The movie "5 to 7" is all about all kinds of love | Two Decades of Kids and Counting | Sally Torbey | Palo Alto Online |

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Two Decades of Kids and Counting

By Sally Torbey

About this blog: About this blog: I have enjoyed parenting five children in Palo Alto for the past two decades and have opinions about everything to do with parenting kids (and dogs). The goal of my blog is to share the good times and discuss the ...  (More)

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The movie "5 to 7" is all about all kinds of love

Uploaded: Apr 15, 2015
There is a dearth of resources on how to be the parent of adult children. As soon as we conceive we are inundated with a barrage of advice and countless books to shepherd us through pregnancy, breastfeeding, potty training, separation issues, socialization, sibling relationships, defiant teens, and letting go during the college years. Schools and community organizations offer parenting classes and workshops. During the school-age years we have frequent conversations with other parents who can share their experiences with these issues, but once our kids finish college and enter adulthood much of this support dissipates.

More than ever, I appreciate the skillfulness of my own parents in how they stood by me in my 20s, despite some of my less than stellar decisions, and I am also inspired by my mother-in-law's strength, pragmatism and acceptance of her sons' choices. I am thrilled when I happen upon other wonderful examples of parenting adult offspring.

This weekend we saw a very entertaining recently-released film, "5 to 7". It is a romantic comedy and drama with unusual depth and thoughtfulness. It is the delightfully written and exquisitely filmed story of a 24-year-old aspiring writer who lives in New York City and his love affair with a beautiful 30-something-year-old married French woman and mother of two who has an "open marriage". As the parents of a son who is also 24, and who resembles the main character in his sincerity, idealism, creativity and goodness, this was not an easy love affair for us to watch!

While all the characters in this film are wonderfully real and compelling, we were particular drawn to the depiction of the lead character's parents, who are played by Glenn Close and Frank Langella, whose affectionate bantering is touching and hilarious. This is a film about love, but it is not only about a romantic love affair. It is also about love and trust in a marriage, it is about how to love an adult son who is making some questionable decisions that are hard to accept, and about a mother's love for her young children. Much of the commentary on love is presented through the dedications on Central Park bench placards that are interspersed throughout the film.

We had the pleasure of hearing the writer and director of the film, Victor Levine, speak about the film after the screening. I loved learning that the funny quirkiness of Glenn Close's character is partly based on his own mother's antics. I want to channel her character's inspiring ability to cast aside her preconceived notions as to how her son should lead his life, and embrace the woman he loves and who loves him, despite the initial shock and ongoing concerns of the circumstances of their relationship and the potential downsides of this romantic liaison. Although her character is critical of her son's desire to be a writer and nags him to attend law school instead, she is unconditionally supportive of him when he falls in love, even though I suspect her "mom radar" detects that this might not end well for him. Glenn Close's character motivates me to judge and lecture less, and appreciate the directions our children's lives might take them, and perhaps remember that being their parent and a part of their lives is more of a privilege than ever.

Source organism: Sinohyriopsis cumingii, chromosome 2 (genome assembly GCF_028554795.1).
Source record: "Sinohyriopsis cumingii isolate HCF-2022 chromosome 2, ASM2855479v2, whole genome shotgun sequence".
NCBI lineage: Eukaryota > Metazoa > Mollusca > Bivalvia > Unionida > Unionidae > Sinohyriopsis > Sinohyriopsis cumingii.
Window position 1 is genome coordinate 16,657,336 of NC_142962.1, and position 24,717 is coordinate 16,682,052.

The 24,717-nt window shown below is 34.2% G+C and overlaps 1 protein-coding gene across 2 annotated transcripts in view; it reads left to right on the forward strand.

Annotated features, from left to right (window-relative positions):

What is it worth to you?


Posted by Luke, a resident of Old Palo Alto,
on Apr 15, 2015 at 10:29 am

Wonderful write-up on being a part in our children's young adulthood.

Posted by Sally Torbey, a Palo Alto Online blogger,
on Apr 15, 2015 at 10:31 am

Sally Torbey is a registered user.

Thanks, Luke!

Posted by LJ, a resident of another community,
on Apr 17, 2015 at 6:32 am

Sounds like a great film plus an extra special opportunity to acquire insights from the director. It took me a while to think of what you did in your 20's. Eons ago. You definitely recovered and grew from it as did the older generation!

Posted by Sally Torbey, a Palo Alto Online blogger,
on Apr 17, 2015 at 7:20 am

Sally Torbey is a registered user.

Thanks, LJ. Nice to know no permanent damage resulted!

Posted by GC, a resident of Community Center,
on Apr 21, 2015 at 2:36 pm

Thank you Sally for bringing something special to our radar...will go see this film soon. My parents took turns biting their tongue or being bad cop and approachable cop from 18 on. I am forever grateful for their pearls of gently mentioned wisdom that still apply today and for my Dad knowing he was dying soon and biting his tongue and just being a wonderful, loving best friend who just happened to be Dad. Mom is still fiercely loyal, protective and proud and still corrects my grammar to this day!

Thank you Sally for taking the time to share. You brighten the days.

Posted by Sally Torbey, a Palo Alto Online blogger,
on Apr 21, 2015 at 8:36 pm

Sally Torbey is a registered user.

Thanks, GC, for reading and commenting. Our hope is that our kids appreciate us someday as much as we now appreciate our parents!

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